Along with most countries outside of the United States, Ireland uses the metric system to measure the weather in degrees Celsius (C) instead of Fahrenheit (F). As a result, you’ll want to familiarise yourself with the typical temperatures you might encounter before travelling to Ireland.
Whether you’re trying to convert 15 Celsius to 60 Fahrenheit to see if you’ll need a light jacket for a chilly afternoon or 30 Celsius to 85 Fahrenheit to know it’s going to be a hot day, learning how to convert temperatures between these systems will help you understand what to expect.
In addition to temperatures, the Irish metric system also differs from the Imperial system of the United States when measuring weight in grams, kilograms, ounces, and pounds; distances in meters and kilometres; speed in kilometres per hour; and volume in litres and millilitres.
To convert temperatures in degrees Celsius to degrees Fahrenheit, you can either double the temperature in Celsius and add 30 to get a close estimate or use the following formula to get an exact measurement:
- (C x 1.8) + 32 = F
- Example: 20 C = (20 x 1.8) + 32 = 68 F
Visitors to Ireland should note that “wind chill” is a significant factor that affects the temperature in cold climates like Ireland. In winter, temperatures are often presented with the wind chill factor. Thus, a weather report on a chilly January morning may report the temperature as -2 C (28 F); the wind chill factor will make the “real feel” temperature will be closer to -10 C (14 F).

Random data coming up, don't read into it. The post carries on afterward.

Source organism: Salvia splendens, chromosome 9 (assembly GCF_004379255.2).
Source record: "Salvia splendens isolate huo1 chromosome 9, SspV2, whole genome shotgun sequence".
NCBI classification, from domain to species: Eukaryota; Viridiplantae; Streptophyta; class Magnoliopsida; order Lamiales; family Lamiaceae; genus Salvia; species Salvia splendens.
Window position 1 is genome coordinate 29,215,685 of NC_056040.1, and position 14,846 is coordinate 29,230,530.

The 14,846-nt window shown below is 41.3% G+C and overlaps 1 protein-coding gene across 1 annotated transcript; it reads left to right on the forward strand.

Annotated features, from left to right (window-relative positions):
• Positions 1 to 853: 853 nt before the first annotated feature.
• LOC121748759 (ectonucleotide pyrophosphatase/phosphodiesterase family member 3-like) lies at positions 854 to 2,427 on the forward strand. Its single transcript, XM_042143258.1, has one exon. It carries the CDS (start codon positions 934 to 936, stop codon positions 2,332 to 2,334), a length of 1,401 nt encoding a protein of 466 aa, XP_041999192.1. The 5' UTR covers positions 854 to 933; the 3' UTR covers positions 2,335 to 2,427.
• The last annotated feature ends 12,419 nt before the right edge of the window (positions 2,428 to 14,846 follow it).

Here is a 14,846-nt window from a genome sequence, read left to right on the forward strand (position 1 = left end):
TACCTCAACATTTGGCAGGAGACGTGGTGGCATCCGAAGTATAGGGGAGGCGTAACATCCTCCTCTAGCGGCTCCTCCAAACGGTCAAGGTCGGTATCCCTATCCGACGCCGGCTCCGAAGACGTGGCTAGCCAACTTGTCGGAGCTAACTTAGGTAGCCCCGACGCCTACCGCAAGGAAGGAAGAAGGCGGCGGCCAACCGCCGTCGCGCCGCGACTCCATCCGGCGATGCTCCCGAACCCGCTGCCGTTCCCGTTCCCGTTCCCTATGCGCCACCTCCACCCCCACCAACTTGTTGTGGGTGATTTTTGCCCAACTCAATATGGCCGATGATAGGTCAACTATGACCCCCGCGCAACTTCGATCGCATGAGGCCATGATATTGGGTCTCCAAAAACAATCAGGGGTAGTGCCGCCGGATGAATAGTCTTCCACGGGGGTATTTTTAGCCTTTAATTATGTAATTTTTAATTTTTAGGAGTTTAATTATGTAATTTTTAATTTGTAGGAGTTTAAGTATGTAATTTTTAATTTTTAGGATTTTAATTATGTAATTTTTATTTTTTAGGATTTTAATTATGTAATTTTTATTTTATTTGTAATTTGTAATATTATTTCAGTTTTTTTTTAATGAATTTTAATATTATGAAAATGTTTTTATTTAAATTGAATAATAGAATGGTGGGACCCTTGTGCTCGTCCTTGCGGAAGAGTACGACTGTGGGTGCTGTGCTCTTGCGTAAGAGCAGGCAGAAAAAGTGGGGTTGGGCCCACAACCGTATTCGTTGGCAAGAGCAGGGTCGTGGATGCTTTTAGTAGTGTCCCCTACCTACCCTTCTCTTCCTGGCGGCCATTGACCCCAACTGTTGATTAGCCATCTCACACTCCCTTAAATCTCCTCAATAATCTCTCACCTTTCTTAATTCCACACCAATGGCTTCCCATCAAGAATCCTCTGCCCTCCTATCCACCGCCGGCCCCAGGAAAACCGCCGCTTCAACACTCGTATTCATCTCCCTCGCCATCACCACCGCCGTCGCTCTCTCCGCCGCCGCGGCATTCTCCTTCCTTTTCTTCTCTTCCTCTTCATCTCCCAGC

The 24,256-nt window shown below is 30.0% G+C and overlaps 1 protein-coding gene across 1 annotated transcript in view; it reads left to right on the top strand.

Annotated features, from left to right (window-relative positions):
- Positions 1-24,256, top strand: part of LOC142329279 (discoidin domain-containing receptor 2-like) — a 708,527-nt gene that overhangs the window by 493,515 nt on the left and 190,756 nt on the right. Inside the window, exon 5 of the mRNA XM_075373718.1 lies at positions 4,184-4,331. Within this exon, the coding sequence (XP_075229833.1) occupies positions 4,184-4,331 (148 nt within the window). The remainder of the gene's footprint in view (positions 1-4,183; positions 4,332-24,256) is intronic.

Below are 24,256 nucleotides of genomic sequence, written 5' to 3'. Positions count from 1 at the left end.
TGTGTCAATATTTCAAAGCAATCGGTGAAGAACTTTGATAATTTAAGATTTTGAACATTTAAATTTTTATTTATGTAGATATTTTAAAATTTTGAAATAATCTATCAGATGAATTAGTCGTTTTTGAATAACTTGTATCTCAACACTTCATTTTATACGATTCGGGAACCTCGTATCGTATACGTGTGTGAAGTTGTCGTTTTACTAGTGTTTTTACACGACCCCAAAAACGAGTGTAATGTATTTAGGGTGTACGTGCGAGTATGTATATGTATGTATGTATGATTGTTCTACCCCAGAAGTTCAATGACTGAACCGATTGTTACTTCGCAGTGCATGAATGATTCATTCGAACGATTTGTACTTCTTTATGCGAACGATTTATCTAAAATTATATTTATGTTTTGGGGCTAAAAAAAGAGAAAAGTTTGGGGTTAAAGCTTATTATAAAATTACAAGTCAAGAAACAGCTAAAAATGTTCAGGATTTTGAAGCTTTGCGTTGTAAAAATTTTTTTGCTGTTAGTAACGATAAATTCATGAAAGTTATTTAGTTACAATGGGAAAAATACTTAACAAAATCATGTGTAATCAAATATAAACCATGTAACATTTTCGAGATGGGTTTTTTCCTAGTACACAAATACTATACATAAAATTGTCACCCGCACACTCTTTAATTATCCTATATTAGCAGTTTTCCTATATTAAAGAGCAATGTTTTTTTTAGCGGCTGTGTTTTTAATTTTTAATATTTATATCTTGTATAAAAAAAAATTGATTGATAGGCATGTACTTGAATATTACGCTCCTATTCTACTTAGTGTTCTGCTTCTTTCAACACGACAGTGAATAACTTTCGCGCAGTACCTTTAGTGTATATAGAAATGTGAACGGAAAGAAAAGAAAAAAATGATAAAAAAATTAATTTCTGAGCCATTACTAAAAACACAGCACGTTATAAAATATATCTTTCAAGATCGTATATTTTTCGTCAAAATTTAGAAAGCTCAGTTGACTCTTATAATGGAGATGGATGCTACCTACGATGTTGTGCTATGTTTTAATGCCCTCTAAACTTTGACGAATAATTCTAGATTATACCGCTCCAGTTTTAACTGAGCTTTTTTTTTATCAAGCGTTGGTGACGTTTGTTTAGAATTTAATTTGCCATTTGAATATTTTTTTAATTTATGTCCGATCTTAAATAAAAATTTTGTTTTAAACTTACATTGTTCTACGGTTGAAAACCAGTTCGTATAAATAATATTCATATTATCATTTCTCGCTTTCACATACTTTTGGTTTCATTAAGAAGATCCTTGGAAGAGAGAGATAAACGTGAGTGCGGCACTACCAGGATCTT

If you’re not mathematically inclined, a great way to understand Ireland’s normal range of temperatures is to remember this short poem: “Zero is freezing; 10 is not. 20 is warm, and 30 is hot.”
Just as Americans generally understand that 32 F is the temperature at which water freezes, 50 F is the fair-weather for a fleece jacket, and everything over 85 F is considered hot weather, we Irish also share similar reference points for temperatures in Celsius.
|Boiling point||100 C||212 F|
|Sweaty, hot weather aka God I tell you, I’m sweating like a bullock||Over 30 C||Over 85 F|
|T-shirt and shorts weather aka Jazus you’re after getting scalded||24 C||75 F|
|Average room temperature aka We could do with a bit of a breeze||21 C||70 F|
|Long-sleeve shirt and pants weather aka She’s parful warm||15 C||60 F|
|Fleece jacket weather aka You’ll be grand, put on a hat!||10 C||50 F|
|Freezing aka I’m foundered||0 C||32 F|
|Frigidly cold and potentially dangerous outdoors aka its baltic||– 29 C||– 20 F|